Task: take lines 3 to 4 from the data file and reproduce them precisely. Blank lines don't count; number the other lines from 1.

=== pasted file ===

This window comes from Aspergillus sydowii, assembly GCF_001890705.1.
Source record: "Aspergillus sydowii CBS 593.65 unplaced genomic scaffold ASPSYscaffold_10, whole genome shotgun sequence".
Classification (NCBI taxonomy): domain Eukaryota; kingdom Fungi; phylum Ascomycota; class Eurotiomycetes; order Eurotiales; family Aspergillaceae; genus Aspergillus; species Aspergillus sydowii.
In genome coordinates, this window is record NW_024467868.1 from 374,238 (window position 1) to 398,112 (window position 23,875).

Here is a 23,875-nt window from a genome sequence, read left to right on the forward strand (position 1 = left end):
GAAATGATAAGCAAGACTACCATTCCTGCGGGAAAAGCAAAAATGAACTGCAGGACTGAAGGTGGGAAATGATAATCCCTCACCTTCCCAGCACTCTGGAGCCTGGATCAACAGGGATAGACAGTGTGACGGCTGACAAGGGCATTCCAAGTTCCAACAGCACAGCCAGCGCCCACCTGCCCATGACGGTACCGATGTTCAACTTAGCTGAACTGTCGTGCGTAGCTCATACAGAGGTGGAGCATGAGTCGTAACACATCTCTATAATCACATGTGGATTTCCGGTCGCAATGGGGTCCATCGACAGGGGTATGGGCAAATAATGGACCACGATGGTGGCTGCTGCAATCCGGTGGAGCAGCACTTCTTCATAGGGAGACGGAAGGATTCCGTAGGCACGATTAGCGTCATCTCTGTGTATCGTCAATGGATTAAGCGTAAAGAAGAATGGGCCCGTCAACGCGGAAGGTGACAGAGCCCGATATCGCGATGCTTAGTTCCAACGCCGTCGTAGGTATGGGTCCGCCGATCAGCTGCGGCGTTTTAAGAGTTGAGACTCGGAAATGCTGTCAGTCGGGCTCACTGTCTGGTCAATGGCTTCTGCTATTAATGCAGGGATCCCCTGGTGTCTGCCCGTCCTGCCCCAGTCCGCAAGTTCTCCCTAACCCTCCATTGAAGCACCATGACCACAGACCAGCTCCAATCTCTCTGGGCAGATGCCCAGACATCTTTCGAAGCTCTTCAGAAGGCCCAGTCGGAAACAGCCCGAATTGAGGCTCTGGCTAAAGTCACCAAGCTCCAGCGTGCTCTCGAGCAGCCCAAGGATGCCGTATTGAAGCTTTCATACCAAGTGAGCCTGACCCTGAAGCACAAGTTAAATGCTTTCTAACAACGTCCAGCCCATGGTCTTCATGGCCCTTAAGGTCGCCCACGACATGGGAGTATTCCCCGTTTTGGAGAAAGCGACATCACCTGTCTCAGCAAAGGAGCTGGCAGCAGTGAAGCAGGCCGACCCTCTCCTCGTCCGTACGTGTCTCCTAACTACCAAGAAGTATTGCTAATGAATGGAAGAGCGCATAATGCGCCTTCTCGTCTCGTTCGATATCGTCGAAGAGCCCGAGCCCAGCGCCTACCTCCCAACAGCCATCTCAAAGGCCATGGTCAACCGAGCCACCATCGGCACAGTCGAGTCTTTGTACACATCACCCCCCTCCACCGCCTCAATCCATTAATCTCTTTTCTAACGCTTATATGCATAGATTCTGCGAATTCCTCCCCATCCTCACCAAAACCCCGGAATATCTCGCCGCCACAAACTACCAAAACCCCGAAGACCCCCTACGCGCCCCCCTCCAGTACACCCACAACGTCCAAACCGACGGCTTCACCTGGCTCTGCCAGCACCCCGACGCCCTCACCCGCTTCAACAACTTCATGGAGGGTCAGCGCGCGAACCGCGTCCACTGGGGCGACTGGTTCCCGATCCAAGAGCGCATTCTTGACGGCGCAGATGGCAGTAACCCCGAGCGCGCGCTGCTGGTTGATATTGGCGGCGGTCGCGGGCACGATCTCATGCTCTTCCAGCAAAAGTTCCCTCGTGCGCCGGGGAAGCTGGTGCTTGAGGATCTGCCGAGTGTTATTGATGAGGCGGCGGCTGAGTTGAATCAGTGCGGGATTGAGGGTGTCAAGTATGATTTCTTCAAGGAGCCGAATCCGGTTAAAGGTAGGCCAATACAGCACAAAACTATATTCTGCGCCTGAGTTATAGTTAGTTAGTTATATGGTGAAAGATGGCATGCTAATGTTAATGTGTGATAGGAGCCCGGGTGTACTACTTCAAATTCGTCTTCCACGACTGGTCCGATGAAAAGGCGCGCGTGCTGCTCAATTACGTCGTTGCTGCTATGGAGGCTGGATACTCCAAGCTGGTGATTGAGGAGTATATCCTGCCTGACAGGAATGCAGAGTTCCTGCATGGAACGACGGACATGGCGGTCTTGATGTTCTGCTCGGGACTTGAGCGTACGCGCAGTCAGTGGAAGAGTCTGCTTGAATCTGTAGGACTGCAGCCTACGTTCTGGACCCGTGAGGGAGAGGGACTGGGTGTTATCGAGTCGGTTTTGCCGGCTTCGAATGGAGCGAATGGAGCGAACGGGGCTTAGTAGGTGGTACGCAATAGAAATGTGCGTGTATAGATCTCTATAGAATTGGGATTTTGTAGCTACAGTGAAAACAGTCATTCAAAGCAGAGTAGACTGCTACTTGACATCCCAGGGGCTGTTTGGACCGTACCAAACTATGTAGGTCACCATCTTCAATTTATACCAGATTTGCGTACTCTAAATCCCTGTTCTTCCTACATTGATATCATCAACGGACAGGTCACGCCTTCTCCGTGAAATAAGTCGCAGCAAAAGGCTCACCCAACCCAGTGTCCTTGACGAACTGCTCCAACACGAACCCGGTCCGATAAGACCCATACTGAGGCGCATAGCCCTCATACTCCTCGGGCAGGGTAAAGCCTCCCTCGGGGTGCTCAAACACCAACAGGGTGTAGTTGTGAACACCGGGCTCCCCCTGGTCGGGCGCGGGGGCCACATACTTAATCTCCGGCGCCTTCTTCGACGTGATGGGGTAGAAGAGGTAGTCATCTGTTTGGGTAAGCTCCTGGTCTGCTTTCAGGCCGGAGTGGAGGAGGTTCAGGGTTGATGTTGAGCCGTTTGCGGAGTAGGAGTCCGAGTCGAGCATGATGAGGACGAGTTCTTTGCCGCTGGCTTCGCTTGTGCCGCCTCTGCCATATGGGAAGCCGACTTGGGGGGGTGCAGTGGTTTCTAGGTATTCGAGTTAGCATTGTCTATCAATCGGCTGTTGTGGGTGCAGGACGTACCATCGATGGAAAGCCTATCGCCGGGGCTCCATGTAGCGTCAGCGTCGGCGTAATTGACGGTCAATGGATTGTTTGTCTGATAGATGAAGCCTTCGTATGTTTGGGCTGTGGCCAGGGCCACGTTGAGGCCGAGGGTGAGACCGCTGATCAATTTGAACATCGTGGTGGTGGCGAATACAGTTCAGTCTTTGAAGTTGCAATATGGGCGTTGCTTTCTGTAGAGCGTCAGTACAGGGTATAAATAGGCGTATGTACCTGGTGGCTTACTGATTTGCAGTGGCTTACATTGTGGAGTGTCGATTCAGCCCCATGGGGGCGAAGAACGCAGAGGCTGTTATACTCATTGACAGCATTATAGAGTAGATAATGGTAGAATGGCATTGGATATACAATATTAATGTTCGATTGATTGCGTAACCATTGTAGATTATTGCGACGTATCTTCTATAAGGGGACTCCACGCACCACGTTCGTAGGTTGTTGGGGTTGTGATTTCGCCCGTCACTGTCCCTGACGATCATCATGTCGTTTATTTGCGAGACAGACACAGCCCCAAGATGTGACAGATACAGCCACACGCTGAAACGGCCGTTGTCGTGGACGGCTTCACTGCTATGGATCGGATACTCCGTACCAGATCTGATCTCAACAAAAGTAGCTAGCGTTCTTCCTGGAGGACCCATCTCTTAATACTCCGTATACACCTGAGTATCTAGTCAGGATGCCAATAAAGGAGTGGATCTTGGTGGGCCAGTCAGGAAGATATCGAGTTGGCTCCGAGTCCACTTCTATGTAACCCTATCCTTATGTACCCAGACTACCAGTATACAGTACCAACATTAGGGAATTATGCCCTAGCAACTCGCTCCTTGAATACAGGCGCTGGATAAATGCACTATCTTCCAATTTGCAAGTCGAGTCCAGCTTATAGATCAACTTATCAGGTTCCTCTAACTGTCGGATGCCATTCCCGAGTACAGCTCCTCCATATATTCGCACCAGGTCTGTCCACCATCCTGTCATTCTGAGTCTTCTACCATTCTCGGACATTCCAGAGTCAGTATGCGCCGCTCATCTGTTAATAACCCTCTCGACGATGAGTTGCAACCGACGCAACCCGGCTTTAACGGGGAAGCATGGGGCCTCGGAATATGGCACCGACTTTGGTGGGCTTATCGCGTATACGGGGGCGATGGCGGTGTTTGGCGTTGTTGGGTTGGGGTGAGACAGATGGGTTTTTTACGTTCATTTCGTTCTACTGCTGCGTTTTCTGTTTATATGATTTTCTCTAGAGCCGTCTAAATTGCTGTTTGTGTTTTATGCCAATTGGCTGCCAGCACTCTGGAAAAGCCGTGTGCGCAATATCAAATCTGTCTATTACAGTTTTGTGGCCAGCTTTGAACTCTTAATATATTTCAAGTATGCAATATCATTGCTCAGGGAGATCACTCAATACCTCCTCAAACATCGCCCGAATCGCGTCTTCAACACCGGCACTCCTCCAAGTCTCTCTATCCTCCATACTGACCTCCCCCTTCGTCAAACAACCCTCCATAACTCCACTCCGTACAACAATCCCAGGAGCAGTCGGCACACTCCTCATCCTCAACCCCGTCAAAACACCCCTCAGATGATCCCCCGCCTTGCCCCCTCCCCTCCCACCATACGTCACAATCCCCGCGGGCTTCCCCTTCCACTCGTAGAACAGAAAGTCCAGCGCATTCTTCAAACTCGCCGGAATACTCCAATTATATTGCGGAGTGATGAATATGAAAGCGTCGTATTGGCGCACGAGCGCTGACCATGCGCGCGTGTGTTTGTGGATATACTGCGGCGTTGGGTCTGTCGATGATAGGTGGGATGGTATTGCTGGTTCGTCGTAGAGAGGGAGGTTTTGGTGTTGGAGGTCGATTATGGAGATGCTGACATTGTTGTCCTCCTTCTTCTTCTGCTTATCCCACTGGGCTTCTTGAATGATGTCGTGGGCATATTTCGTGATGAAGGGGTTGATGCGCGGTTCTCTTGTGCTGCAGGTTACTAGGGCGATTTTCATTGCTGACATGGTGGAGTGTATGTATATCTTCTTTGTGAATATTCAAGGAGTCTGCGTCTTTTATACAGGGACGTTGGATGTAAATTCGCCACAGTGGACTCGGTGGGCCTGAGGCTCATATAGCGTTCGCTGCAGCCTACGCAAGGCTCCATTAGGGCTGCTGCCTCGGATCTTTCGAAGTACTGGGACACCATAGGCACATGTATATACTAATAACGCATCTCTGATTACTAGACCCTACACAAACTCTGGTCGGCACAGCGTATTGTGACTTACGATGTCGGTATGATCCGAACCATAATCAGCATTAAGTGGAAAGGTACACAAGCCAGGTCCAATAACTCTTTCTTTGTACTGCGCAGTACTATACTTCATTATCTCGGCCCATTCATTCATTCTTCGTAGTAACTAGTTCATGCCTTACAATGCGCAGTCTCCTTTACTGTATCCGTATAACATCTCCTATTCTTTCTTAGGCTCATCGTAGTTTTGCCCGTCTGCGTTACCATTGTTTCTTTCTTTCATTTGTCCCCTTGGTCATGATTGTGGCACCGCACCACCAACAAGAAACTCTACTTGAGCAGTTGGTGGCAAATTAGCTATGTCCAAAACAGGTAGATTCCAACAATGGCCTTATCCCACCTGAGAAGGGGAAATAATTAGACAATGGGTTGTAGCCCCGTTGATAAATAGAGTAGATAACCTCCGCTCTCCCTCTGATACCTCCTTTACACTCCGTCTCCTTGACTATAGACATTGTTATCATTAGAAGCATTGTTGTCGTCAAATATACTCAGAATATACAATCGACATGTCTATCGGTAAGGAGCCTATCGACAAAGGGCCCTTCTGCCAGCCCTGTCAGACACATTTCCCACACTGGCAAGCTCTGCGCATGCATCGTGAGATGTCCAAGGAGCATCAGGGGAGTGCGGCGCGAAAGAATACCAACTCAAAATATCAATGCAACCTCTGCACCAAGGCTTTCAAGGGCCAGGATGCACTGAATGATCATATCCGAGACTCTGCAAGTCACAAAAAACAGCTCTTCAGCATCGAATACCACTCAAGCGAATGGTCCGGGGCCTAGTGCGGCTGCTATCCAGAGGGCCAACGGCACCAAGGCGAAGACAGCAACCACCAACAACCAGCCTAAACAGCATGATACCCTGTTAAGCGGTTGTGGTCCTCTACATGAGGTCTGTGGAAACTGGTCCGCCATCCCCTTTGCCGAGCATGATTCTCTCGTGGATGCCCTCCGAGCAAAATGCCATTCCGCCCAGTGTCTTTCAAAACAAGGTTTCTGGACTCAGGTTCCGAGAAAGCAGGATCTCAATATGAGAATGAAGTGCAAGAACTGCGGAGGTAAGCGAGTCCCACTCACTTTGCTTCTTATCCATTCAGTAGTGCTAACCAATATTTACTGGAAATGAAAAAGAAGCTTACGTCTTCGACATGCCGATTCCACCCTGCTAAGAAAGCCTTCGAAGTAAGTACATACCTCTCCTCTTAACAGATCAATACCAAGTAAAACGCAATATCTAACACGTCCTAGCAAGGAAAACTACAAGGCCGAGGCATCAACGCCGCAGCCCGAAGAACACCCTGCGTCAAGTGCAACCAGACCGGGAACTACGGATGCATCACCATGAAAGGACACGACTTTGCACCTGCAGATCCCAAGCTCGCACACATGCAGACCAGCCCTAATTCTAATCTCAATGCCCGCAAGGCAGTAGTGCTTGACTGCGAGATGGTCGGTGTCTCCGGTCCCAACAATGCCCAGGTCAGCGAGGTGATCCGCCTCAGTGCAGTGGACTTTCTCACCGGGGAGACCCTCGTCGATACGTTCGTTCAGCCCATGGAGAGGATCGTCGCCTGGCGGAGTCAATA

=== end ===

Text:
Classification (NCBI taxonomy): domain Eukaryota; kingdom Fungi; phylum Ascomycota; class Eurotiomycetes; order Eurotiales; family Aspergillaceae; genus Aspergillus; species Aspergillus sydowii.
In genome coordinates, this window is record NW_024467868.1 from 374,238 (window position 1) to 398,112 (window position 23,875).